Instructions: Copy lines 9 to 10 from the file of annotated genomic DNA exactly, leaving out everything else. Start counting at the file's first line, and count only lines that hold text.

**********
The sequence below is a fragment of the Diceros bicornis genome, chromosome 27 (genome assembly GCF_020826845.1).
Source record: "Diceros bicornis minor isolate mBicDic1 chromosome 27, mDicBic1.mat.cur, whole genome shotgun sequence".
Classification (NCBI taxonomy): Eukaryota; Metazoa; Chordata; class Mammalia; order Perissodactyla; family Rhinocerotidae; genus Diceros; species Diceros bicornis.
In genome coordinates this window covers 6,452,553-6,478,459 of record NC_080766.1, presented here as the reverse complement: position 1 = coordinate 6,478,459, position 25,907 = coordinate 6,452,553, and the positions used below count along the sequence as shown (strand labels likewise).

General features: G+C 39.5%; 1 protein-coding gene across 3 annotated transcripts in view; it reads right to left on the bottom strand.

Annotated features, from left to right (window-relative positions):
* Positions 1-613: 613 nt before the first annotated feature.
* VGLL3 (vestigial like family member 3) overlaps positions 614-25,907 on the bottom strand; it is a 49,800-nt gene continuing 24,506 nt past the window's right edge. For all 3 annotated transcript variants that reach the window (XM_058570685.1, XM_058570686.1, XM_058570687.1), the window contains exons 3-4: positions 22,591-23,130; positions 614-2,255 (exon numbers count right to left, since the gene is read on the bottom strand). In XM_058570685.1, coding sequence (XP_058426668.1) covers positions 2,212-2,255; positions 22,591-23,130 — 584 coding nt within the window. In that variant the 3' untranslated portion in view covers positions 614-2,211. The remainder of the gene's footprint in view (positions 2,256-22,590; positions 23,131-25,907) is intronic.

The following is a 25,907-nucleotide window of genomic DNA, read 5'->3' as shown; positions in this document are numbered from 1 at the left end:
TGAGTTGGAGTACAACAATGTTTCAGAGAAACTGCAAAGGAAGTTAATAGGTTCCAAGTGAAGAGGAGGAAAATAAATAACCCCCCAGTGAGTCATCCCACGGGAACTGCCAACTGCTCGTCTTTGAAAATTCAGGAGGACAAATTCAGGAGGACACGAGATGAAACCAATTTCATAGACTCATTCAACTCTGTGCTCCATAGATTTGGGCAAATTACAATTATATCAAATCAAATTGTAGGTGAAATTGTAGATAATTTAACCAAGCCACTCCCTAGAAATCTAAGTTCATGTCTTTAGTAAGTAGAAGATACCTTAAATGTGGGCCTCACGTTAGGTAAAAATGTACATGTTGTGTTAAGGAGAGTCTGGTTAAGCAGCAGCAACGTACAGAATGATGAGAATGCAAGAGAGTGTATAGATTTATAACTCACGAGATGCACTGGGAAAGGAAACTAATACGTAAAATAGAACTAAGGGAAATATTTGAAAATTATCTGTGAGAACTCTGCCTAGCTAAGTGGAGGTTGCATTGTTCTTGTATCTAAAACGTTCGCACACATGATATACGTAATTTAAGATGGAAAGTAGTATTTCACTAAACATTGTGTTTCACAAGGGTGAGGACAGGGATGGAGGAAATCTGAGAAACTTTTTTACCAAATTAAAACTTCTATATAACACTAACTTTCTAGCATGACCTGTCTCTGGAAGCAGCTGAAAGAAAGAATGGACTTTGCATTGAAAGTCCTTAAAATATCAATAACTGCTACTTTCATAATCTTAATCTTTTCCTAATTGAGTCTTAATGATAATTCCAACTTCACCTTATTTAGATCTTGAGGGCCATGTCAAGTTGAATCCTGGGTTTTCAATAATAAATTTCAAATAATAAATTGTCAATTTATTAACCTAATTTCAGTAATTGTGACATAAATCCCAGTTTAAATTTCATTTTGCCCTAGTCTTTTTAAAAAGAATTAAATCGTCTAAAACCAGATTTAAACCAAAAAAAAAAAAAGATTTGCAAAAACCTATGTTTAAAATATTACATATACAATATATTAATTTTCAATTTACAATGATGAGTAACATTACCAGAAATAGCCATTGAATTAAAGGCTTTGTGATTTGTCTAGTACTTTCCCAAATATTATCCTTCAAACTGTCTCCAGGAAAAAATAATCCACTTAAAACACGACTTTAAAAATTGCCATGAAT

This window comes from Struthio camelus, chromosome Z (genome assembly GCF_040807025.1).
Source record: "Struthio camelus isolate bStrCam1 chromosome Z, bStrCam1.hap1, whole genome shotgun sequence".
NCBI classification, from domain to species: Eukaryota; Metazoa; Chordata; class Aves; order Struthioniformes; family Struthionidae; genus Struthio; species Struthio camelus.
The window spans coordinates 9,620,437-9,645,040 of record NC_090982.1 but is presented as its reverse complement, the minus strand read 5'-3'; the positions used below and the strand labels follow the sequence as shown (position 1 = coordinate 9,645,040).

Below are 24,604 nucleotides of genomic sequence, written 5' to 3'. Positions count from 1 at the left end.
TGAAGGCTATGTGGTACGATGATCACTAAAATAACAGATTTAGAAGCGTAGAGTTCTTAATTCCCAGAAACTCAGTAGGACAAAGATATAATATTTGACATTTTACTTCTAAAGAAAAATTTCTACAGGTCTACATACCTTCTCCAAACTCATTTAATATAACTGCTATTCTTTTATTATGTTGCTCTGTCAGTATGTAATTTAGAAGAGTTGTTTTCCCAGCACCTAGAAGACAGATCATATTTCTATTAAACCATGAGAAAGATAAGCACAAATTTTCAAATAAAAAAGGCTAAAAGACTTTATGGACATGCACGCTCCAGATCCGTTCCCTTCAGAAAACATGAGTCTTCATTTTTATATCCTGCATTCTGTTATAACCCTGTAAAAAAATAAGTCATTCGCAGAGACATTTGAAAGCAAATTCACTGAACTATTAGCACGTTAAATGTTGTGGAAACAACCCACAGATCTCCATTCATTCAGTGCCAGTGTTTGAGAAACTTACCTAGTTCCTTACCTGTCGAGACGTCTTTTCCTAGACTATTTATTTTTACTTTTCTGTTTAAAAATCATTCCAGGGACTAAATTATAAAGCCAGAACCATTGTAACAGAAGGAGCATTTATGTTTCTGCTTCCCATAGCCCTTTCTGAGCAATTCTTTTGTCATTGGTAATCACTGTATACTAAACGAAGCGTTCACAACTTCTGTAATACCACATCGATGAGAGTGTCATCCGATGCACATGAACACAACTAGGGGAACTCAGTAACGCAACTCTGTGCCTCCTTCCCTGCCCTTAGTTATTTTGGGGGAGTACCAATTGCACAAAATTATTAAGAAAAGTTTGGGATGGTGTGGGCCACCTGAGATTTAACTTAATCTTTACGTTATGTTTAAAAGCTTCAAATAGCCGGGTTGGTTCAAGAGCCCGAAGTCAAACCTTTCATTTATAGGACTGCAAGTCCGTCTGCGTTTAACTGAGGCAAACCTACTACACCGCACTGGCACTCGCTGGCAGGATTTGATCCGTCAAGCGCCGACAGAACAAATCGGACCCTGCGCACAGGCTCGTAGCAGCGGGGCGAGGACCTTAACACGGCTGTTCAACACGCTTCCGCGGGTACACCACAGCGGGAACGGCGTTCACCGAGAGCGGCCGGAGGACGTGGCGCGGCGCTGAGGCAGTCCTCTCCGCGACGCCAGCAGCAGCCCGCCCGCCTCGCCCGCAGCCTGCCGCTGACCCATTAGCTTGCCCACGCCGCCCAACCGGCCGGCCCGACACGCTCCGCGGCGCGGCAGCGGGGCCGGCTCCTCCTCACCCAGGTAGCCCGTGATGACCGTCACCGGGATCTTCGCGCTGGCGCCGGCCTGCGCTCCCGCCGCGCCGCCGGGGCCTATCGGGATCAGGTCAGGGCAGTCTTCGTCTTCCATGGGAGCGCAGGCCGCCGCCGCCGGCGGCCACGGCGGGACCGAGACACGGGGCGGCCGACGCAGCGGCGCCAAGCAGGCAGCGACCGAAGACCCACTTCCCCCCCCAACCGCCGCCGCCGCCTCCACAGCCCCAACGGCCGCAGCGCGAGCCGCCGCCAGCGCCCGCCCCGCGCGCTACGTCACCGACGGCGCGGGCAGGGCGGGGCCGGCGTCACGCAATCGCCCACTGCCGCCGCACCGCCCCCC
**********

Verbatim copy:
The following is a 25,907-nucleotide window of genomic DNA, read 5'->3' as shown; positions in this document are numbered from 1 at the left end:
TGAGTTGGAGTACAACAATGTTTCAGAGAAACTGCAAAGGAAGTTAATAGGTTCCAAGTGAAGAGGAGGAAAATAAATAACCCCCCAGTGAGTCATCCCACGGGAACTGCCAACTGCTCGTCTTTGAAAATTCAGGAGGACAAATTCAGGAGGACACGAGATGAAACCAATTTCATAGACTCATTCAACTCTGTGCTCCATAGATTTGGGCAAATTACAATTATATCAAATCAAATTGTAGGTGAAATTGTAGATAATTTAACCAAGCCACTCCCTAGAAATCTAAGTTCATGTCTTTAGTAAGTAGAAGATACCTTAAATGTGGGCCTCACGTTAGGTAAAAATGTACATGTTGTGTTAAGGAGAGTCTGGTTAAGCAGCAGCAACGTACAGAATGATGAGAATGCAAGAGAGTGTATAGATTTATAACTCACGAGATGCACTGGGAAAGGAAACTAATACGTAAAATAGAACTAAGGGAAATATTTGAAAATTATCTGTGAGAACTCTGCCTAGCTAAGTGGAGGTTGCATTGTTCTTGTATCTAAAACGTTCGCACACATGATATACGTAATTTAAGATGGAAAGTAGTATTTCACTAAACATTGTGTTTCACAAGGGTGAGGACAGGGATGGAGGAAATCTGAGAAACTTTTTTACCAAATTAAAACTTCTATATAACACTAACTTTCTAGCATGACCTGTCTCTGGAAGCAGCTGAAAGAAAGAATGGACTTTGCATTGAAAGTCCTTAAAATATCAATAACTGCTACTTTCATAATCTTAATCTTTTCCTAATTGAGTCTTAATGATAATTCCAACTTCACCTTATTTAGATCTTGAGGGCCATGTCAAGTTGAATCCTGGGTTTTCAATAATAAATTTCAAATAATAAATTGTCAATTTATTAACCTAATTTCAGTAATTGTGACATAAATCCCAGTTTAAATTTCATTTTGCCCTAGTCTTTTTAAAAAGAATTAAATCGTCTAAAACCAGATTTAAACCAAAAAAAAAAAAAGATTTGCAAAAACCTATGTTTAAAATATTACATATACAATATATTAATTTTCAATTTACAATGATGAGTAACATTACCAGAAATAGCCATTGAATTAAAGGCTTTGTGATTTGTCTAGTACTTTCCCAAATATTATCCTTCAAACTGTCTCCAGGAAAAAATAATCCACTTAAAACACGACTTTAAAAATTGCCATGAAT